Updated: Jul 9
Sand colic is responsible for approximately 30% of all colic cases. As such, it is a very real health risk especially for horses who are kept in sand paddocks and fed from the ground, or are grazing in short, sandy pastures. Some may be surprised to find out that even if your horse isn’t kept on sand they are still at risk for sand colic as the term refers to colic caused by any type sediment that has accumulated in the bottom of the intestines. While colic is the ultimate risk of sediment build-up in the intestines, it can also cause diarrhea and weight loss among other things. Taking a few minutes to test for sand is a good place to start when it comes to the prevention of sand colic and the other ailments associated with sediment build-up.
How To Test For Sand:
To see if your horse has sand in their digestive tract simply take six to eight manure balls from the center of a fresh pile. For the most accurate result, do not take any manure balls that have visible sand on them or that have touched the ground. Place the manure balls in a large ziplock bag, jar or bucket of water. Mix the balls around by shaking or stirring until they have broken apart. Let the mixture sit for ten to fifteen minutes. Once the time has elapsed, if more than a teaspoon has settled to the bottom, your horse likely has a dangerous amount of sand in their system.
While sand testing is helpful, it isn’t always accurate regarding the amount of sand in the system. For example, if you sand test and see no sand settle to the bottom it unfortunately doesn’t mean that there isn’t sand in your horse’s digestive tract as it may be settled in the hind gut and not passing in the manure. In either case, no sand or sand, prevention is key and sand purging is always helpful.
Prevention - How to mitigate sand/dirt ingestion:
There are simple changes you can make in your feeding routine that will decrease the amount of sand ingested.
1. Don’t place hay directly on the ground.
Although it is ideal that a horse is allowed to eat in as natural of a position as possible (with their head down eating from the ground), feeding them directly on the ground can lead to the accidental ingestion of sand/sediment. Instead, try placing the hay in a feeder which will protect it from the sand and dirt on the ground while allowing your horse to feed in a natural position. If you have a horse who knocks the hay out of their feeder, surround the feeder with rubber mats (and sweep them frequently!) so that even dropped food does not become sandy.
2. Feed ample forage.
A great preventative measure for sand colic is to ensure your horse is getting enough to eat and ideally, that they have free access to roughage. Constant access to hay keeps the gut working and will aid in the passing of sand through the digestive tract. For easy keepers where free-choice may not be an option, try a hay net to make the ration last longer.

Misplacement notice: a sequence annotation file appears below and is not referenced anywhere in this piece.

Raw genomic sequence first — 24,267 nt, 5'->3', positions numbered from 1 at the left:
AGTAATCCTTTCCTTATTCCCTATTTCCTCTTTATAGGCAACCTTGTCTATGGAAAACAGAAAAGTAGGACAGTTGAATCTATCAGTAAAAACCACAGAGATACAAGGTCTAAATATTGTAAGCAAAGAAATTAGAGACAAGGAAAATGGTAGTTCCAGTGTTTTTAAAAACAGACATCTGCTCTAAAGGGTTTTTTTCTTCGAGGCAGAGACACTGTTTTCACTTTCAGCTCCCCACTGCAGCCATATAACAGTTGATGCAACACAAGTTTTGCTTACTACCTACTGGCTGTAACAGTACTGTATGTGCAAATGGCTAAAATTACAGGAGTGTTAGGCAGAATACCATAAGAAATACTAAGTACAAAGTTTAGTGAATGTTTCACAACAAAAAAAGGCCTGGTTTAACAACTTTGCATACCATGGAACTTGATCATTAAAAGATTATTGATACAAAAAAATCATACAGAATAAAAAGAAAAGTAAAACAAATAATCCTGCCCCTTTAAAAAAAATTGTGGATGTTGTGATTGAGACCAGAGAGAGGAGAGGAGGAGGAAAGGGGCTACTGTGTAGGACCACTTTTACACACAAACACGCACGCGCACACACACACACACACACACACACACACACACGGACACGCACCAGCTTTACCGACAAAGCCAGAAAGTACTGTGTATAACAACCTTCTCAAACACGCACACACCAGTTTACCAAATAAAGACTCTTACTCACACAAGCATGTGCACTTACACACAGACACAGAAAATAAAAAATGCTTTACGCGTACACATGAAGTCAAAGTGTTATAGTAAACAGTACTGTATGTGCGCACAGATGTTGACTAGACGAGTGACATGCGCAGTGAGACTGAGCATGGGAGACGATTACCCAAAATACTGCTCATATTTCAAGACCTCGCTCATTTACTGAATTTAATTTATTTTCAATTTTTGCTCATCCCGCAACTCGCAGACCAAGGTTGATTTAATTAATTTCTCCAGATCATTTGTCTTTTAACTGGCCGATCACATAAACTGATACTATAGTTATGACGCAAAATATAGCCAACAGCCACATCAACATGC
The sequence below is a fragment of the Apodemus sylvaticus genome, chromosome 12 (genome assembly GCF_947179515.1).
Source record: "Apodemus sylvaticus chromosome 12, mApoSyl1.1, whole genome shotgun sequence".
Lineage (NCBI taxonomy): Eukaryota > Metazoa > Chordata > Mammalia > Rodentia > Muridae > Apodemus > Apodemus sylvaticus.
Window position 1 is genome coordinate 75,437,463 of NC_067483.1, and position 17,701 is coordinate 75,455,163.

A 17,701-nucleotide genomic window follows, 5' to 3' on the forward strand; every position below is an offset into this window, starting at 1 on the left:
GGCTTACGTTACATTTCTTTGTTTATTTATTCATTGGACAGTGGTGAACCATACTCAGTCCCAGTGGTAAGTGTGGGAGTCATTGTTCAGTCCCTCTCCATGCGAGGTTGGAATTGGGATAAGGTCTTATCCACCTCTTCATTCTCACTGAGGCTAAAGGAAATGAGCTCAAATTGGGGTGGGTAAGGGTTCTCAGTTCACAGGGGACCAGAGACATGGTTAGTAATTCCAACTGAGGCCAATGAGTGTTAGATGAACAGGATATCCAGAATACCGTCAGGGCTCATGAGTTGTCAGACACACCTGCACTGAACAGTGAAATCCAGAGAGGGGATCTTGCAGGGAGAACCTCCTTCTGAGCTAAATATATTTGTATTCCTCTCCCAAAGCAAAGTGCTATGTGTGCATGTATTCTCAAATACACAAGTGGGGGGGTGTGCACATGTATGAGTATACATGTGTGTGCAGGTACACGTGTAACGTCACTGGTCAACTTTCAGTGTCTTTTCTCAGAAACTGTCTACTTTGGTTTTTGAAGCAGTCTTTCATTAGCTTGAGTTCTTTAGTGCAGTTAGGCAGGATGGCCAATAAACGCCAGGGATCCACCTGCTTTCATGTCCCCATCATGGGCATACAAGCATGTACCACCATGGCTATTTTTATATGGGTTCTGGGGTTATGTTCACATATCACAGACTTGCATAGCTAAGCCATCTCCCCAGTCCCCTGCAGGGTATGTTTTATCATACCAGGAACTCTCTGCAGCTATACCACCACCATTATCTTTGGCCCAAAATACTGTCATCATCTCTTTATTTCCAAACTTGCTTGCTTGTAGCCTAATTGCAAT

3. Make sure your horse stays hydrated.
Keep water troughs clean. To maximize water intake during the winter, prevent the formation of ice by using a tank heater and in the summer, be sure your horse is getting plenty of electrolytes. Staying hydrated along with a proper diet will help keep the digestive tract moving therefore making it difficult for sand to settle in the intestines.
4. Take care of your pastures.
If your grass pasture is based on sandy or loose dirt your horse is likely consuming sand while they graze. The risk of sand consumption on these types of pastures becomes greater when the grass is cut too short. Try allowing the pastures to grow longer by rotating pastures or allowing the pasture some time to “rest”. Supplementing pasture with hay can also reduce the pressure on the pasture from constant grazing and allow it to grow.
Sand Purging - How to clear the body of sand:
A common way to clear sand from the body is to add a product to your horse’s monthly regime specifically designed to remove sand from the digestive tract. A product such as Twenty Four Carrots Sand-Less is ideal because it is a vet-recommended and holistic whole food monthly sand cleansing system. Routine use of a sand removal product may help to prevent any ingested sand from building up to dangerous levels.
In summary, sand colic is common but it is also very preventable! Making small changes in your horse’s feeding/care routine could make a huge difference to your horse’s digestive tract. A healthy digestive tract is the key to a healthy and thriving horse. Even if you don’t suspect your horse is ingesting sand, the above tips are still beneficial to follow for the ultimate health of your horse and peace of mind for you as an owner.
Preventing Sand Colic with Twenty Four Carrots Sand-Less